Duhamel, Radford sneak off with narrow pairs leadItalians take second despite blade misfortunes; Chinese pull into third
The day after Eric Radford's coach, Paul Wirtz, died of cancer in 2006, Radford sat down and began to play the piano.
As a result, he created a piece of music, which he later titled "Tribute," in Wirtz's honor. Over the years, Radford thought about skating to it, but it never panned out. He thought about using it when he was a singles skater back in 2009.
Now a pairs skater with partner Meagan Duhamel, however, the time seemed right. The couple, which earned the world bronze medal back in March, decided to use Radford's music for this season and hopes it will be an appropriate tribute at the Olympic Winter Games in Sochi. They performed it Friday in front of a Canadian audience en route to winning the short program at 2013 Skate Canada at Harbour Station in Saint John, New Brunswick.
Duhamel and Radford did not skate their best, as Duhamel botched the landing on their side-by-side triple Lutzes and then put her hands down on the throw triple Lutz, but they hold a slight lead on the international field with 69.57 points. Stefania Berton and Ondrej Hotarek of Italy are second with 69.38 points, just 0.19 points behind the Canadians. China's Wenjing Sui and Cong Han are third with 69.02 points (0.55 out of first place).
Even with the mistakes, Duhamel and Radford seemed pleased with their performance, especially since the music is such an emotional piece.
"It is a different experience to hear my own music," Radford said. "It's a deep-centered feeling."
Right before they skated, the couple spoke to each other and reminded each other to stay focused on each element and "get back in the program." Right after the initial stumble on the triple Lutz, for example, they were pleased with the lift that followed.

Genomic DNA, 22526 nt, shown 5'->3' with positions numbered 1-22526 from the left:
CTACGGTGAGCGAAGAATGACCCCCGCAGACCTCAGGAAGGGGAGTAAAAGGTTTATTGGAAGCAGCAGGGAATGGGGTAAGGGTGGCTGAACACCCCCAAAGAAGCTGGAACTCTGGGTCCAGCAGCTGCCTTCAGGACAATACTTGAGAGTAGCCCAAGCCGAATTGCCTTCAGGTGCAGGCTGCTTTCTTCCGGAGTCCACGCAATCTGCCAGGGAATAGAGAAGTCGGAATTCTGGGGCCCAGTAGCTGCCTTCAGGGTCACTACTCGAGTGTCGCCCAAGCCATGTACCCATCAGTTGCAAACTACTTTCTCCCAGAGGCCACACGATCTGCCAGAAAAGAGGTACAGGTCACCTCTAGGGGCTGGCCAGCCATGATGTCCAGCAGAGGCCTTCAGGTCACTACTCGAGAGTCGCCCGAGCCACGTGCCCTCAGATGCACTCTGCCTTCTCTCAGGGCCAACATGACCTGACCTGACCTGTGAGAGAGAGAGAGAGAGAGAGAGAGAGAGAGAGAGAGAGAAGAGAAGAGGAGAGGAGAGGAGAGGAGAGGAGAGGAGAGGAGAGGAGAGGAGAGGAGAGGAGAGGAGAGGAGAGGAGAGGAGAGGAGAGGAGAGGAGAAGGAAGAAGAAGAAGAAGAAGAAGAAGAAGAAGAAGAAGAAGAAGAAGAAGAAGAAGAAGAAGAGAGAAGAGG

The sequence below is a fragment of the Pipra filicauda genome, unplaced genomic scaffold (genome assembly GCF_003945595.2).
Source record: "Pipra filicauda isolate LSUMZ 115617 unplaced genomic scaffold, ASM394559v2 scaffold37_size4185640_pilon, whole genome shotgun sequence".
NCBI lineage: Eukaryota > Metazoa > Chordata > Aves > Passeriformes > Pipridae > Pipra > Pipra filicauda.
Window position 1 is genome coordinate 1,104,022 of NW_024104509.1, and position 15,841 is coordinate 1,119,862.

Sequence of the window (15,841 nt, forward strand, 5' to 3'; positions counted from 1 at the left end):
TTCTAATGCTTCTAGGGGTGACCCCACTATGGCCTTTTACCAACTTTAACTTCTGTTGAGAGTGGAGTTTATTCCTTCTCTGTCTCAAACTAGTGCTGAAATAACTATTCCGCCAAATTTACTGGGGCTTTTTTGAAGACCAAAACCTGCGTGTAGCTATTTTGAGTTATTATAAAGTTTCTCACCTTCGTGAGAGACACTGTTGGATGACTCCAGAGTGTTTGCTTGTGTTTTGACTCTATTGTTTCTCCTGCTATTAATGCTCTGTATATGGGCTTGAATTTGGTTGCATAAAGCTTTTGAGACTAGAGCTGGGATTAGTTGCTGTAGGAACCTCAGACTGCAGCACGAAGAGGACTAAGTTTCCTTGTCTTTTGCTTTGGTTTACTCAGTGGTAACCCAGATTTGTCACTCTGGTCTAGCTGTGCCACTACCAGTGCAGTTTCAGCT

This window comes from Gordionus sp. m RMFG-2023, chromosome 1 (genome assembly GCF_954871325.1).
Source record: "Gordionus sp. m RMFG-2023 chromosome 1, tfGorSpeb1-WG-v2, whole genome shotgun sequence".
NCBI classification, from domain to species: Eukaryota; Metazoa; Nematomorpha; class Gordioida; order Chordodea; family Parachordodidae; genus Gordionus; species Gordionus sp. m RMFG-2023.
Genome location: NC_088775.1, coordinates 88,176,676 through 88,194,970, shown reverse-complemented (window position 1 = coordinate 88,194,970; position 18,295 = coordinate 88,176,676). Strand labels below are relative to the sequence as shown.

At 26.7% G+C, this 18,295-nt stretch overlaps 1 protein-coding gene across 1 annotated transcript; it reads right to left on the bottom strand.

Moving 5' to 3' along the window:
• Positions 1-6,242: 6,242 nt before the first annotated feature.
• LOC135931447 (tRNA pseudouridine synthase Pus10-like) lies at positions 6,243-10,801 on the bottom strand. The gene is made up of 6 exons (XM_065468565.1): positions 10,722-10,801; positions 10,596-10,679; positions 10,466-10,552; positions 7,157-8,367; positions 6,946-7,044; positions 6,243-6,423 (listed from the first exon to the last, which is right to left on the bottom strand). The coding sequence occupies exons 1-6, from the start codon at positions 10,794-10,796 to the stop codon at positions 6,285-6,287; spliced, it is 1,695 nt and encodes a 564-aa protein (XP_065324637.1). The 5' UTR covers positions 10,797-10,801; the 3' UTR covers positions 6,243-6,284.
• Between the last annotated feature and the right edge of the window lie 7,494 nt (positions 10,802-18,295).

Radford said the emotion of the music hit him toward the end, during their death spiral.
"[Wirtz] was the biggest influence in my life," Radford said.
The Italians produced their personal-best score despite Hotarek having quite an adventure with his skates earlier this week. Berton and Hotarek train in Detroit and flew through Toronto on their way to Saint John on Wednesday, but somehow his skates ended up in Chicago. While they attempted to track down the whereabouts of his skates, he tried practicing in a pair loaned to him by U.S. silver medalist Ross Miner -- ones Miner uses for practice -- since they had the same size and similar blades.
"On Ross' skates, I did not want to lift anybody," Hotarek said.
Fortunately, the skates arrived Thursday night, and he didn't have to use Miner's skates in competition after all. In fact, the couple had a backup plan to possibly try a pair of Patrick Chan's skates if their own did not arrive.
The Chinese team had their personal-best short program score as well. They are back this year after missing much of last season, as Sui was recovering from epiphysitis. Among the coaches they train with is Hongbo Zhao, who won the Olympic gold medal with Xue Shen.
The American team of Haven Denney and Brandon Frazier, the 2013 world junior champions, made their senior-level Grand Prix debut, placing fifth. Frazier admitted he was a little nervous, and during the warm-up he hit his toe pick while performing a throw and slipped.
"That's never happened to me in practice," Frazier said. "At least it happened in warm-up and not in the program."
Lindsay Davis and Rockne Brubaker, who teamed up in February and were skating in their first senior Grand Prix together, placed seventh. The couple lost precious points on their lift.
"We still have the long program," Brubaker said. "We just have to skate like we have nothing to lose."